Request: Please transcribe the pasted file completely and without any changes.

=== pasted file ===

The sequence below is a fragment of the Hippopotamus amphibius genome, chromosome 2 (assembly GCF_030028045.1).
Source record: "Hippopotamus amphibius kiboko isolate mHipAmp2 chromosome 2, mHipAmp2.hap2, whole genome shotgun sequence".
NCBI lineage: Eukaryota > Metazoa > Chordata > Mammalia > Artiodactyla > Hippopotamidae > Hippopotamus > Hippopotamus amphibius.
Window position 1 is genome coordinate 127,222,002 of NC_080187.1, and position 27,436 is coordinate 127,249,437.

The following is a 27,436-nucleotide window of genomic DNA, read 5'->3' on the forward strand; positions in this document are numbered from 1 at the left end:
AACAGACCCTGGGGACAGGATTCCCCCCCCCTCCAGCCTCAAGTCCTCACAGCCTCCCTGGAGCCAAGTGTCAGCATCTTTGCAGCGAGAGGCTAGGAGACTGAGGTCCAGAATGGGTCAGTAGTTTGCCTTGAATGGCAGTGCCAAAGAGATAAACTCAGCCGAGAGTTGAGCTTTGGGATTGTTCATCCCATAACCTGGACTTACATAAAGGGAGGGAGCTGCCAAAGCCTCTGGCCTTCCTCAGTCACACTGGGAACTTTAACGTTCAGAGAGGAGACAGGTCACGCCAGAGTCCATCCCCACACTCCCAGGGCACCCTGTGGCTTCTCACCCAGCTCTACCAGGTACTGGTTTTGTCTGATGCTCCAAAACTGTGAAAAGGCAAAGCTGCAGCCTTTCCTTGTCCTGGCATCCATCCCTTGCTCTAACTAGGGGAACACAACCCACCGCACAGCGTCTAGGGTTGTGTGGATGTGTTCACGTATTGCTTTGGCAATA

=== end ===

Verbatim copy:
The sequence below is a fragment of the Hippopotamus amphibius genome, chromosome 2 (assembly GCF_030028045.1).
Source record: "Hippopotamus amphibius kiboko isolate mHipAmp2 chromosome 2, mHipAmp2.hap2, whole genome shotgun sequence".
NCBI lineage: Eukaryota > Metazoa > Chordata > Mammalia > Artiodactyla > Hippopotamidae > Hippopotamus > Hippopotamus amphibius.
Window position 1 is genome coordinate 127,222,002 of NC_080187.1, and position 27,436 is coordinate 127,249,437.

The following is a 27,436-nucleotide window of genomic DNA, read 5'->3' on the forward strand; positions in this document are numbered from 1 at the left end:
AACAGACCCTGGGGACAGGATTCCCCCCCCCTCCAGCCTCAAGTCCTCACAGCCTCCCTGGAGCCAAGTGTCAGCATCTTTGCAGCGAGAGGCTAGGAGACTGAGGTCCAGAATGGGTCAGTAGTTTGCCTTGAATGGCAGTGCCAAAGAGATAAACTCAGCCGAGAGTTGAGCTTTGGGATTGTTCATCCCATAACCTGGACTTACATAAAGGGAGGGAGCTGCCAAAGCCTCTGGCCTTCCTCAGTCACACTGGGAACTTTAACGTTCAGAGAGGAGACAGGTCACGCCAGAGTCCATCCCCACACTCCCAGGGCACCCTGTGGCTTCTCACCCAGCTCTACCAGGTACTGGTTTTGTCTGATGCTCCAAAACTGTGAAAAGGCAAAGCTGCAGCCTTTCCTTGTCCTGGCATCCATCCCTTGCTCTAACTAGGGGAACACAACCCACCGCACAGCGTCTAGGGTTGTGTGGATGTGTTCACGTATTGCTTTGGCAATA